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North Korean PV products are selling well
2018-09-12

On April 27, 2018, North Korean leader Kim Jong-un crossed the military demarcation line at Panmunjom and had a historic meeting with South Korean President Wen Zai. It is reported that North Korea has long been suffering from power shortages. The satellite imagery has been exposed for a long time. At night, most of North Korea’s land is in dark, except for the North Korean capital Pyongyang, which is brightly lit at night.

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The picture shows the street scene in Pyongyang, North Korea. The top of the street light pole is lit by solar energy. Many street lights in North Korea are solar energy.

So, is North Korea lacking electricity? It is reported that Xinhua News Agency international reporter Du Baiyu's analysis: the shortage of electricity is a fact, some families have installed solar panels on their balconies, and they use electricity for the night during the day, so there is electricity at night.

Limited power supply is also a fact. According to Du reporters, Pyongyang’s residential buildings usually guarantee power supply during dinner hours, but after 90 points, they cannot be guaranteed.

According to Reuters, sales of photovoltaic panels, which are cheap and easy to install, have surged in North Korea, indicating that North Korea’s electricity demand is rising.

According to reports, in North Korea, photovoltaic panels and voltage regulators were used exclusively by labor party cadres, and are now available for sale in the market and in the hardware and electrical counters of Pyongyang department stores. The price of 20 watt photovoltaic panels is less than 350,000 North Korea. yuan. According to the exchange rate of the black market of 1 US dollar to about 8,000 won, the price of the above-mentioned panels is equivalent to 44 US dollars. The official exchange rate of North Korea is 1 US dollar to 96 Korean won.

It is difficult to obtain accurate and accurate data from North Korea, but from the recent picture of the North Korean city obtained by Reuters, about 10-15% of the urban apartment buildings seem to have small photovoltaic panels on the windows or balconies.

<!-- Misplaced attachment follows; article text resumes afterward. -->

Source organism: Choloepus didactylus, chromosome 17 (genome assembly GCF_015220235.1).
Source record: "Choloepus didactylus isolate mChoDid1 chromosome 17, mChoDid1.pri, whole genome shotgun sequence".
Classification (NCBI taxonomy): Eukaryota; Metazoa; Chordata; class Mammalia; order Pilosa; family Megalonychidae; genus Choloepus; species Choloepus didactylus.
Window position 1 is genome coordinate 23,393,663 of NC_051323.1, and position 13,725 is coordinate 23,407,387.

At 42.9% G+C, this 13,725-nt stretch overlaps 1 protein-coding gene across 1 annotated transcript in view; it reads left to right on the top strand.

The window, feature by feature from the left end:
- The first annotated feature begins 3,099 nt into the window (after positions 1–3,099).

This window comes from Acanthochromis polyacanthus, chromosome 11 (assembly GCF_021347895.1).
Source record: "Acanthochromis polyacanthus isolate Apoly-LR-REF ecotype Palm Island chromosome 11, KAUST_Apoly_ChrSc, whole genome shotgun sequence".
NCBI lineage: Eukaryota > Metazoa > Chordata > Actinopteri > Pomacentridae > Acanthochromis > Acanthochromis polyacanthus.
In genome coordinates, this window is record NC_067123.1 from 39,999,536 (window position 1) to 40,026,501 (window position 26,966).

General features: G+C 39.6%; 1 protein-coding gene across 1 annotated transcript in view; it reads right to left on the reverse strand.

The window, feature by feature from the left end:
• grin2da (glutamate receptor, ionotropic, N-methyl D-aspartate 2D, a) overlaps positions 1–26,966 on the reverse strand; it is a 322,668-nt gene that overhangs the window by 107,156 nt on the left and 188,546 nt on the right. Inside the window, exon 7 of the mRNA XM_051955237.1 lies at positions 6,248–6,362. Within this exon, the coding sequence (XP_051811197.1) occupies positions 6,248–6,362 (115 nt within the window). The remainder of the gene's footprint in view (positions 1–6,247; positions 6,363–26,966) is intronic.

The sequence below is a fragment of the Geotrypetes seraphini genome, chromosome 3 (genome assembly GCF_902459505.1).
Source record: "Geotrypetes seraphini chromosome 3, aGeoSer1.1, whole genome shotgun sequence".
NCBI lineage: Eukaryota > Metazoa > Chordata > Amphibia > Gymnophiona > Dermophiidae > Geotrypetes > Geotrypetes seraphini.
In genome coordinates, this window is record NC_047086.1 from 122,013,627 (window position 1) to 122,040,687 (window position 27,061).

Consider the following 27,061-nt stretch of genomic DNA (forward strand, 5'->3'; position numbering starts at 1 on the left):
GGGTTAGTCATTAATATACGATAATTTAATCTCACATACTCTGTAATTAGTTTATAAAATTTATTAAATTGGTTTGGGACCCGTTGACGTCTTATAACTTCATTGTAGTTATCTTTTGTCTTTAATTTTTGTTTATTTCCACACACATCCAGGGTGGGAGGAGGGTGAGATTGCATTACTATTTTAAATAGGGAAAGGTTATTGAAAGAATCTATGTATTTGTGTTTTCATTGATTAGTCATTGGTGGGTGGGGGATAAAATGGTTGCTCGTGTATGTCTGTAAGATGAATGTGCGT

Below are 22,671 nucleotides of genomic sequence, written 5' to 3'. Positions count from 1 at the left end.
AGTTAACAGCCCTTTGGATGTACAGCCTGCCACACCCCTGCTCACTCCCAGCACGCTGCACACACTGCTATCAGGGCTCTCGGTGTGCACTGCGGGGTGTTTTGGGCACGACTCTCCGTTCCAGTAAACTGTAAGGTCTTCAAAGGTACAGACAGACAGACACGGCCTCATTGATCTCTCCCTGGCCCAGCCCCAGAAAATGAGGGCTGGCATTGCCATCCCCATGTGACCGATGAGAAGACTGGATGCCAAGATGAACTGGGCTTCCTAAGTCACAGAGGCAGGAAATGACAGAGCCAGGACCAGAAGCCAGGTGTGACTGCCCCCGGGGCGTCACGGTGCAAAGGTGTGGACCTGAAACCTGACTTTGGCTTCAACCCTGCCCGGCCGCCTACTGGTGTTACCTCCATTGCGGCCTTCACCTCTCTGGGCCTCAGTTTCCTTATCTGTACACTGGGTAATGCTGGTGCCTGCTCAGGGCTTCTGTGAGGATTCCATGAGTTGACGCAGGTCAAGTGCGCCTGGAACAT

According to the report, in North Korea, electricity is given priority to factories and areas with important political status. According to Tristan Webb, a former British foreign ministry analyst who visited the North Korean power plant in 2013, North Korea’s annual power generation is about 33 terawatt hours (TW), which is only about 7% of South Korea’s power generation.

Pyongyang has a photovoltaic panel factory, and the official announcement that the technology has been "effectively used" in photovoltaic streetlights in other cities. North Korean official media said on April 21 that North Korea is working hard to use renewable energy to "compensate for power shortages." “Compared with last year, (installed) photovoltaic panels have at least tripled.” Simon Cockerell, general manager of Beijing KoryoTours Travel Agency, told Reuters from Pyongyang. He often goes to North Korea. “Some (photovoltaic panels) are locally produced, so the price may have dropped.”

According to reports, in Dandong, China, which borders on North Korea, some stores have large billboards of photovoltaic panels and batteries, attracting North Korean vendors. “The Koreans started buying solar panels from us two years ago,” said Yang Yanmeng, a Shandong businessman who started selling photovoltaic panels in 2012. “Now, 80% to 90% of our products are sold to North Korea.” He told Reuters on the phone.


Related reading: Commercial Solar Powered Street Lights, High Power Solar Street Light

 
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